This feature description has been revised in the Solaris 9 4/04 release. These features are now available for x86 platforms and SPARC platforms.
All USB storage devices are now accessed as removable media devices through volume management. This change has the following advantages:
USB storage devices with standard MS-DOS or Windows (FAT) file systems are now supported.
You can use the user-friendly rmformat command instead of the format command to format and partition all USB storage devices. If you need the functionality of the format command, use the format -e command.
You can use the fdisk command if you need to do fdisk-style partitioning.
Nonroot users can now access USB storage devices, because the root-privileged mount command is no longer needed. The device is automatically mounted by vold and is available under the /rmdisk directory. If a new device is connected while the system is down, do a reconfiguration boot with the boot -r command so that vold recognizes the device. Note that vold does not automatically recognize a hot-plugged device. If a new device is connected while the system is up, restart vold. For more information, refer to the vold(1M) and scsa2usb(7D) man pages.
Disks with FAT file systems can be mounted and accessed. For example:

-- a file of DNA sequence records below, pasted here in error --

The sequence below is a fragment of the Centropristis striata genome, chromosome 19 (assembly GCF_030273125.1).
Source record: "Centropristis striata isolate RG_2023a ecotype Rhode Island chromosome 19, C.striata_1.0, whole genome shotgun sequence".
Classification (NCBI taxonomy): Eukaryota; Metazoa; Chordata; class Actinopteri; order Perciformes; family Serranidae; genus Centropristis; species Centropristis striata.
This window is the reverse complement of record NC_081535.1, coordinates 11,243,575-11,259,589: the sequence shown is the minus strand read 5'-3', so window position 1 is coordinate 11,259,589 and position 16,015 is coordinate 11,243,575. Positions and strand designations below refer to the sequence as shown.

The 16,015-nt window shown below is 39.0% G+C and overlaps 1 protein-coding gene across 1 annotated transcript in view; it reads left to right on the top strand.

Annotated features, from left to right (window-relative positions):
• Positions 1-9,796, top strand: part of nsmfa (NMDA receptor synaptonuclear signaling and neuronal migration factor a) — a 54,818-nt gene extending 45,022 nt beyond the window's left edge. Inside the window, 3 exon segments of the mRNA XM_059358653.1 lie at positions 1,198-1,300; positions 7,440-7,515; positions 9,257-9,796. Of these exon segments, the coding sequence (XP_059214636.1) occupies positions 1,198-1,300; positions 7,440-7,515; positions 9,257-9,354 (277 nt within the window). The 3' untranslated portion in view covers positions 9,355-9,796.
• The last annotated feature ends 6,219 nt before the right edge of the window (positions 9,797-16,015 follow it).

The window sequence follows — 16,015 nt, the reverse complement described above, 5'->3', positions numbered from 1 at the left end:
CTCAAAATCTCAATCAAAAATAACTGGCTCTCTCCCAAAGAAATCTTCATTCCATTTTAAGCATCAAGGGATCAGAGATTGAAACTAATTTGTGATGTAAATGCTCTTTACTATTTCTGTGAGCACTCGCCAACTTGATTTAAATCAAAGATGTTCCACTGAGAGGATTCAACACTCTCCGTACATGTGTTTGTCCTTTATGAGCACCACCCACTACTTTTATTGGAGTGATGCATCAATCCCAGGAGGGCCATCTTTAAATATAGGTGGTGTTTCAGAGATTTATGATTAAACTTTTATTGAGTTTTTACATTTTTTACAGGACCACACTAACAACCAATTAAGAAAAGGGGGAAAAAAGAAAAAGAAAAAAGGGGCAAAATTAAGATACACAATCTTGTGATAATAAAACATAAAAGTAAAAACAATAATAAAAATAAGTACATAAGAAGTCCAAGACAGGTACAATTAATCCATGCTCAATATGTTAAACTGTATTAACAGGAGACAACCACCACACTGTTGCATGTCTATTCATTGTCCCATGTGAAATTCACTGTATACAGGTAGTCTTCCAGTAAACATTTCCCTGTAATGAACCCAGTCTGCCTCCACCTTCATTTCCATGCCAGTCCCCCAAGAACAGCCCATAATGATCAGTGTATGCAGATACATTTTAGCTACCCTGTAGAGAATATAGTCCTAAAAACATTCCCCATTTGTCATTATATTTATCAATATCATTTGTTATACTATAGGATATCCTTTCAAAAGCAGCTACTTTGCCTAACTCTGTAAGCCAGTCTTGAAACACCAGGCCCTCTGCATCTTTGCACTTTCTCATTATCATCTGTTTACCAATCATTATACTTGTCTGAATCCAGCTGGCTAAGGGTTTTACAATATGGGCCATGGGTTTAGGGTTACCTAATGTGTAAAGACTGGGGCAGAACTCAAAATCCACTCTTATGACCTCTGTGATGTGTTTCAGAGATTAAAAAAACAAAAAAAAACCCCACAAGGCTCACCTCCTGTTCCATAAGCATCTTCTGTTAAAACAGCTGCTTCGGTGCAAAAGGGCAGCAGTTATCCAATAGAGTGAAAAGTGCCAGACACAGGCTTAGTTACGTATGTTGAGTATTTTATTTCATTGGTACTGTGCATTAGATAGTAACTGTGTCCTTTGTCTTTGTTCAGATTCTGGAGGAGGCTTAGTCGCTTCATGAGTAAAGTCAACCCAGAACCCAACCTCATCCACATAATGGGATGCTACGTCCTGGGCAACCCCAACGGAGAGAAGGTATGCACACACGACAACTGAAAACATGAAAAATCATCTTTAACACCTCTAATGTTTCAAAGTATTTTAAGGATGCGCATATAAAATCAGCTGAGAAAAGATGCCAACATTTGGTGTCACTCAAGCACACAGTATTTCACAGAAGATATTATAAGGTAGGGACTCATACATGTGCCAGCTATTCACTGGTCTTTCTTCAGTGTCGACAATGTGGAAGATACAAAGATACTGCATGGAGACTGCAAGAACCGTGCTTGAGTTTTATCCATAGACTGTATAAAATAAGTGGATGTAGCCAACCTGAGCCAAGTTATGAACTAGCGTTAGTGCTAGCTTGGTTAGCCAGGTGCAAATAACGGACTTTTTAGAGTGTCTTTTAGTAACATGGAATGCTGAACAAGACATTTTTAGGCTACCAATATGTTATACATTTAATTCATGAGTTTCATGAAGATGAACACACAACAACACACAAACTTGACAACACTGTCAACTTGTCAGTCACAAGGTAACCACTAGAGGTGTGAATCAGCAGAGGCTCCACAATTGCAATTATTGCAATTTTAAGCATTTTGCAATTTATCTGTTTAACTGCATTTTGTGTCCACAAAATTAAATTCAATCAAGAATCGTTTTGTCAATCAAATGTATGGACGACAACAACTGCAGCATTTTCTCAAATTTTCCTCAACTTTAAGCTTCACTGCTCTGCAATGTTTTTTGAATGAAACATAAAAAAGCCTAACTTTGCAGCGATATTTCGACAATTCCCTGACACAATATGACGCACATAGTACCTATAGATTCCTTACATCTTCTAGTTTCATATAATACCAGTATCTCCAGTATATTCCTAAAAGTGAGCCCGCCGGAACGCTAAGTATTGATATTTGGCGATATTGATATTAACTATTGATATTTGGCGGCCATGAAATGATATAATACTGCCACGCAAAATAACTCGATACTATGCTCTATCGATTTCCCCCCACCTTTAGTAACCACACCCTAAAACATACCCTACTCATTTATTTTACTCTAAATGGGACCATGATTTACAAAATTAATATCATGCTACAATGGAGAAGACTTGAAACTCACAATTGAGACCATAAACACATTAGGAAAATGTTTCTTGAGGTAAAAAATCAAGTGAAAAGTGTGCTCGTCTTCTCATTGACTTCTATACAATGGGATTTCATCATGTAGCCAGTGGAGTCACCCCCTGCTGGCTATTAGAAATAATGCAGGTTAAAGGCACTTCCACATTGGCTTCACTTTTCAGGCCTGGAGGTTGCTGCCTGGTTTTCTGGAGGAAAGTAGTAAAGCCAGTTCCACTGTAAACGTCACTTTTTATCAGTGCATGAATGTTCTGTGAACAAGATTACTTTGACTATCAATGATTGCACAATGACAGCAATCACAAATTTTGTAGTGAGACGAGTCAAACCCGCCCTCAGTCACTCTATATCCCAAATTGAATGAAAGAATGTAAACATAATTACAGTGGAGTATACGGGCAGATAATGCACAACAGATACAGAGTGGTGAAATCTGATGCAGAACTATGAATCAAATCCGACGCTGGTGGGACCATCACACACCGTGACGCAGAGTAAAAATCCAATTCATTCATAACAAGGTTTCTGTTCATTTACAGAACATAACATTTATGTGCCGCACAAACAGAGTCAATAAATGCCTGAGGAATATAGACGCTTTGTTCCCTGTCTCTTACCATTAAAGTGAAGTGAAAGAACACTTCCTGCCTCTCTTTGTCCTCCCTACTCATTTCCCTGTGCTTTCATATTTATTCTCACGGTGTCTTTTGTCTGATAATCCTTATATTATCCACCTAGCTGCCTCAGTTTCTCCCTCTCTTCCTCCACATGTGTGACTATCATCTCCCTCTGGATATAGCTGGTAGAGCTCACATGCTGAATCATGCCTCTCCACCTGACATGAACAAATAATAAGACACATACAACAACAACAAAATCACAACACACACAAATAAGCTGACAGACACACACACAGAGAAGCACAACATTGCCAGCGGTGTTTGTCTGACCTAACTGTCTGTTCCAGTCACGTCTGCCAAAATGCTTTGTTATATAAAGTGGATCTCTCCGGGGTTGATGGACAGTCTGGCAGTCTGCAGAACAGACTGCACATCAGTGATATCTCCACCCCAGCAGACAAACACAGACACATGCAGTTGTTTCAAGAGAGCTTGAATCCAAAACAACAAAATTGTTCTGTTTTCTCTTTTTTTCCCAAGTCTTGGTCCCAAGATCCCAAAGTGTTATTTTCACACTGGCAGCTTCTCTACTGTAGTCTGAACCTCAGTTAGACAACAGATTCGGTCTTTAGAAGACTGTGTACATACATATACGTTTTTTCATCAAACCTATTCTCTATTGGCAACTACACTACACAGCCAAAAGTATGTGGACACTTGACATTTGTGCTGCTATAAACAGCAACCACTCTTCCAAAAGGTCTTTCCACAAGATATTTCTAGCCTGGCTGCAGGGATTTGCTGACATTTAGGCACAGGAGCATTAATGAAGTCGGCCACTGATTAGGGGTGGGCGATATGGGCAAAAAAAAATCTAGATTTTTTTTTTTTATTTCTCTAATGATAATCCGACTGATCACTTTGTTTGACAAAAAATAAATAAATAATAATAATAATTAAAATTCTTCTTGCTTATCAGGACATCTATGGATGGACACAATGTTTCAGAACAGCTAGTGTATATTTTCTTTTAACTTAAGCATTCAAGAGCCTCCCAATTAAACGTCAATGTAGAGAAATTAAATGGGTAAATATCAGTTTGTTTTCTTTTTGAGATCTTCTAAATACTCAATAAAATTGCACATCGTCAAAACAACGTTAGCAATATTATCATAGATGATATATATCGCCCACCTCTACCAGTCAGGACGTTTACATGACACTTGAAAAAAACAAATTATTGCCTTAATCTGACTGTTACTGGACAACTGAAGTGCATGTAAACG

mount -F pcfs /dev/dsk/c2t0d0s0:c /mnt
All USB storage devices are now power managed, except for those devices that support LOG SENSE pages. Devices with LOG SENSE pages are usually SCSI drives that are connected through a USB-to-SCSI bridge device. In previous Solaris releases, some USB storage devices were not power managed because they were not recognized as removable media.
Applications might work differently with USB mass storage devices. Note the following issues when using applications with USB storage devices:
Applications might make incorrect assumptions about the size of the media because only smaller devices such as diskettes and Zip drives were removable previously.
Requests by applications to eject media on devices where this removal would be inapplicable, such as a hard drive, succeed and do nothing.
To revert to the behavior of previous Solaris releases that did not treat all USB mass storage as removable media devices, update the /kernel/drv/scsa2usb.conf file.
For more information about using USB mass storage devices, see the scsa2usb(7D) man page.
For information about troubleshooting USB mass storage device problems, see What’s New in USB Devices? in System Administration Guide: Devices and File Systems.